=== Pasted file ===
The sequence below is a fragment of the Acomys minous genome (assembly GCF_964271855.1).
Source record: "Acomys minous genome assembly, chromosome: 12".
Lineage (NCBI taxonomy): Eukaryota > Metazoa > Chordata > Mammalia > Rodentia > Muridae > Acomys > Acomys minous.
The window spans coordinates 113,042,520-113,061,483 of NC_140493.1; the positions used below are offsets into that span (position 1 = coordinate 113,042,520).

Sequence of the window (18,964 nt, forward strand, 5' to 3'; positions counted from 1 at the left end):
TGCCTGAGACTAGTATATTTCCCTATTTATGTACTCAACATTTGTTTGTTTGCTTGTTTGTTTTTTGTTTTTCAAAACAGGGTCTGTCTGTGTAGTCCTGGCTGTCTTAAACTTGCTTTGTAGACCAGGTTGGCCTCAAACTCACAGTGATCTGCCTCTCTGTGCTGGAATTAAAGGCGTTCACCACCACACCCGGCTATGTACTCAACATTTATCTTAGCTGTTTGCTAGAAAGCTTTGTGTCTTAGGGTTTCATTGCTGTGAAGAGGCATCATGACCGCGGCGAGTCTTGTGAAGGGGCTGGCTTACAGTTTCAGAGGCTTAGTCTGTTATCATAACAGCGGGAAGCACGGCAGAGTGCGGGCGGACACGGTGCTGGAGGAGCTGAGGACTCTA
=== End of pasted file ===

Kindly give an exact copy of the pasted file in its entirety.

The sequence below is a fragment of the Acomys minous genome (assembly GCF_964271855.1).
Source record: "Acomys minous genome assembly, chromosome: 12".
Lineage (NCBI taxonomy): Eukaryota > Metazoa > Chordata > Mammalia > Rodentia > Muridae > Acomys > Acomys minous.
The window spans coordinates 113,042,520-113,061,483 of NC_140493.1; the positions used below are offsets into that span (position 1 = coordinate 113,042,520).

Sequence of the window (18,964 nt, forward strand, 5' to 3'; positions counted from 1 at the left end):
TGCCTGAGACTAGTATATTTCCCTATTTATGTACTCAACATTTGTTTGTTTGCTTGTTTGTTTTTTGTTTTTCAAAACAGGGTCTGTCTGTGTAGTCCTGGCTGTCTTAAACTTGCTTTGTAGACCAGGTTGGCCTCAAACTCACAGTGATCTGCCTCTCTGTGCTGGAATTAAAGGCGTTCACCACCACACCCGGCTATGTACTCAACATTTATCTTAGCTGTTTGCTAGAAAGCTTTGTGTCTTAGGGTTTCATTGCTGTGAAGAGGCATCATGACCGCGGCGAGTCTTGTGAAGGGGCTGGCTTACAGTTTCAGAGGCTTAGTCTGTTATCATAACAGCGGGAAGCACGGCAGAGTGCGGGCGGACACGGTGCTGGAGGAGCTGAGGACTCTA